I would get rid of grades and stop pretending that high school (and all school) is an extended admissions process. Teachers would have more time to write evaluative comments instead of grades. Colleges would have to figure out their own way of finding out who they should let in.
I would change the way schools are built and they'd no longer be big blocks of classrooms. You need to bring back all the shop classes, all the vocational classes, etc., and integrate them into the school so that they aren't stigmatized and everyone can take them if they are interested.
I would start high school later, no way should adolescents be in school at 7:30, they are worthless at that hour and everyone knows it yet we keep doing it because it is more convenient that way.
One senator has recommended the abolition of the U. S. Department of Education as a means of saving money, among other things. Ridding the states of the bureaucratic authority of this department seems a good move as few in this bureaucracy understand much about the real problems in education. And, when the real problems are not admitted to the discussion, no solution can ever be attained. The No Child Left Behind and the Disabilities Act as it applies to schools have both created financial and educational nightmares. One school in Iowa went bankrupt because of a single student's parents' demand that he be allowed to come to public school. Since this one very,very disabled student cost the school system "$60,000 per year, the entire student body lost their school went the system went bankrupt.
Many educators see college as the next logical step after high school. Most of our school curriculum and policy is developed and implemented with this in mind. We need to do more to prepare students who are adamant about not going to college to be prepared for the real world. What of the kid who has his own logging business while he's in high school. He sits in school day in and day out knowing he could be making $200 a day logging. That's what he wants to do. How do we offer him real tools, while he's in school, that he will use when he leaves school?
I would like to see a change in the ways schools deal with discipline and classroom behavior. Teachers and administrators need to be more proactive in helping to create a school environment where students feel welcome, comfortable, and safe. Building and maintaining strong relationships between kids and educators is essential for the best learning and teaching to take place. School behavior is still largely viewed in terms of infractions and consequences, and not enough emphasis is placed on teaching and modeling healthy and respectful behavior.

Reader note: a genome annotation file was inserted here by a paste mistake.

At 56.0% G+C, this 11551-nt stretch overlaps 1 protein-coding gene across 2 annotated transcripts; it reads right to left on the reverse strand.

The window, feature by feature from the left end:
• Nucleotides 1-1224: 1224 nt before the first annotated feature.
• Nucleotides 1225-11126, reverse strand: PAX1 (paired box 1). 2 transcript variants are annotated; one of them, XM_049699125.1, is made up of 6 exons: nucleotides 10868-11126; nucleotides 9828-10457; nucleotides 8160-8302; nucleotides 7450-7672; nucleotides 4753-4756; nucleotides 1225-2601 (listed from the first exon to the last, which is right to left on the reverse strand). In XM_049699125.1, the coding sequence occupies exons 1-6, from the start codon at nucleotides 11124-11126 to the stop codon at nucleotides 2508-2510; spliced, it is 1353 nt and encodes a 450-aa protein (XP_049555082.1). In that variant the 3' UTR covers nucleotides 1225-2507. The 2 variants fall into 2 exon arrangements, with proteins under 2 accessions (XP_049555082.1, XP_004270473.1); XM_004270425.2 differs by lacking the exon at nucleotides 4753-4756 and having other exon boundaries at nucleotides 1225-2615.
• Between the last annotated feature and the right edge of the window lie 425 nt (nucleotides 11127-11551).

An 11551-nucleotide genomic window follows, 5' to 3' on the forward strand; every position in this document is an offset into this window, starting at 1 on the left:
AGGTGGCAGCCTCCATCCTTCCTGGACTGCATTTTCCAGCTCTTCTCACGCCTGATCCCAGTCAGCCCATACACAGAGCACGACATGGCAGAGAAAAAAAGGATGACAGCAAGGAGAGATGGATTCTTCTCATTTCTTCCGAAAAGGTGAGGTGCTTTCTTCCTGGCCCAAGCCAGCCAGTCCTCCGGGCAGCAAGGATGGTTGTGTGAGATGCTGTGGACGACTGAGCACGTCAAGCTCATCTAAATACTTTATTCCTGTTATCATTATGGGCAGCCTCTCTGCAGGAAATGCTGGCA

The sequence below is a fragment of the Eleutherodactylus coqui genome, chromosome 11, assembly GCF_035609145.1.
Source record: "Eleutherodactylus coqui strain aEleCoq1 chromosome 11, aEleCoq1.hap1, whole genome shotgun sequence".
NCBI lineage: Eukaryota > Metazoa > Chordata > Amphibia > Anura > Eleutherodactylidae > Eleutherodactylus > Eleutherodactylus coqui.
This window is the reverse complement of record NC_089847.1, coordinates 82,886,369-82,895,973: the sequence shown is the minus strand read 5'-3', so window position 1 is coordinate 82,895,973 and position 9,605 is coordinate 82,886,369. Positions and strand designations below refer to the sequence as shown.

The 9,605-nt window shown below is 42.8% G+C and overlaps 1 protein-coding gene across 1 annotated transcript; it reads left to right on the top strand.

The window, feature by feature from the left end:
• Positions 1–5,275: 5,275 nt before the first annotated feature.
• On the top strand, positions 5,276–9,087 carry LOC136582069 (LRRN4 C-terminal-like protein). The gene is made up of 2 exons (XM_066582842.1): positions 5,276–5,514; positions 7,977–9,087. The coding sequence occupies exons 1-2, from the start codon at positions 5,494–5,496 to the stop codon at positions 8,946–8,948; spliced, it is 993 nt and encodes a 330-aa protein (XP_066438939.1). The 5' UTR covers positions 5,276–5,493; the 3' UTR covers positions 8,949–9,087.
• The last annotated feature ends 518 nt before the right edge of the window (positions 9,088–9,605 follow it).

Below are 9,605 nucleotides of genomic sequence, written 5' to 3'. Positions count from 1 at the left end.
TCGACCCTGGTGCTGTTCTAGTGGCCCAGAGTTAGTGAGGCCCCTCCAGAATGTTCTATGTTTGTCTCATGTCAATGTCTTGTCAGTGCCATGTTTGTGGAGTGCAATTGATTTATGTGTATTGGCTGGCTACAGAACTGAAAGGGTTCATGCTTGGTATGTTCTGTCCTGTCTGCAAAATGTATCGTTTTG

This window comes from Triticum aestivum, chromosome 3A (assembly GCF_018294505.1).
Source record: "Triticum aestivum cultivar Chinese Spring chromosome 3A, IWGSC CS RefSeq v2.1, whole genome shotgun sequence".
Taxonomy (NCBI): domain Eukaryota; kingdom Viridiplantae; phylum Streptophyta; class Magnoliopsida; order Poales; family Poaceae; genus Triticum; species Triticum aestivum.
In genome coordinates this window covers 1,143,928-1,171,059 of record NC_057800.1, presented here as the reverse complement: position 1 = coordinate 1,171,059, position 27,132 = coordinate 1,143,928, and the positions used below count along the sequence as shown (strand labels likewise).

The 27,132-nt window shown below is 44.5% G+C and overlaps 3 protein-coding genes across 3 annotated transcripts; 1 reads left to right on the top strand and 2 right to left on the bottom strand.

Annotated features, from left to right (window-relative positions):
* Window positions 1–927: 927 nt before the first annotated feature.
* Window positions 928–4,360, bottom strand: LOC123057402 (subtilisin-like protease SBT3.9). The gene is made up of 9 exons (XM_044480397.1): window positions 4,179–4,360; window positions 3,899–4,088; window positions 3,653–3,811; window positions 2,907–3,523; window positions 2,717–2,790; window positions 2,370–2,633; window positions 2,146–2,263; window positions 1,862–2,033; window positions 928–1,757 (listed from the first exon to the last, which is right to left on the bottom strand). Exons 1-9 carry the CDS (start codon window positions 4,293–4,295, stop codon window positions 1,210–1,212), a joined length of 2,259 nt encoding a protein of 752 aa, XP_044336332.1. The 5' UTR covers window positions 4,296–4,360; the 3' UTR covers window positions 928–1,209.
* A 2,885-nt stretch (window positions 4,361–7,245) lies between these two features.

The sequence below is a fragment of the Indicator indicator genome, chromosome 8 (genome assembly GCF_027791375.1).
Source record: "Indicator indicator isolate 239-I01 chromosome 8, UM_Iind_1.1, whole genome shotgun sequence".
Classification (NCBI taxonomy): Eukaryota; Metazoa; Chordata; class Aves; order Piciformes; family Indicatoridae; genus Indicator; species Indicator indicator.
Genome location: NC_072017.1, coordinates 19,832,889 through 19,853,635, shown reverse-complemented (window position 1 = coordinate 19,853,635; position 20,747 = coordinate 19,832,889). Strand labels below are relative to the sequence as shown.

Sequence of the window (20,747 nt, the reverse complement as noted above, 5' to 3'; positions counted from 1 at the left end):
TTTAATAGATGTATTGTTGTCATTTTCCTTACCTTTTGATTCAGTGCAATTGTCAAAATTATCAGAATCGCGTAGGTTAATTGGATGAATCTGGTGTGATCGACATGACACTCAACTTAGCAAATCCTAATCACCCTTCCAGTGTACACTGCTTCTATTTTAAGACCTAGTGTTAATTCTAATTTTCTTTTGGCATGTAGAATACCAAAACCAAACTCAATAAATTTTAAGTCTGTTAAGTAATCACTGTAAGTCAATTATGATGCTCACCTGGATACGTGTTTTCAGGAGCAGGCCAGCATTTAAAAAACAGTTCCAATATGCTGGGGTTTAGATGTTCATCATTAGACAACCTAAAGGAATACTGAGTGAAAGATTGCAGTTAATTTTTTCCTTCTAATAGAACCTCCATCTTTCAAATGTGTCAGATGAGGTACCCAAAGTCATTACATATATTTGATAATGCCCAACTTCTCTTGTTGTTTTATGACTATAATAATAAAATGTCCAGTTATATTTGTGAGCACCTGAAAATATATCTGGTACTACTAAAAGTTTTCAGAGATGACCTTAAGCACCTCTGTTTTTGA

The main reform that I would implement would be to improve the ways in which teachers are evaluated. This would take a lot of work, but it would be a very important step in improving our system.
As things are today, teacher evaluation is typically pretty haphazard. A principal comes in and watches your class once or twice a year and writes some generic notes. This evaluation has very little to do with anything, especially once you have tenure.
I would like to find a way to really evaluate how well teachers are teaching. Good teachers should then get extra pay and not so good teachers should get help so that they could really know how to improve.
The school system today does not do enough to identify and reward good teachers or to help bad teachers improve.
Teachers get an F for Educational Outcomes, but it is Professors who deserve the F for "Unprofessional Education"
I would have us join together in a fraternity that would help us to get a very basic Professional Education beginning with the identification of the BEST Practices of Professional Teaching. Without this elementary step, we simply do not qualify as a Profession. The World Wide Web now is filled with millions of pages of unsupported practices, and quirky Educational Reforms. We cannot minimize the practical difficulty in actually doing the right thing at the right time however it is evident that every certified teacher should have been educated and trained in the best scrutinized, and most results-based practices. Currently teachers are the only ones held "accountable," the vetting of Best Instructional Practices would shift accountability to professors, Schools of Education, State Departments,Self-Serving Foundations and other power brokers ...where it belongs. The way forward is simple, cheap and straight.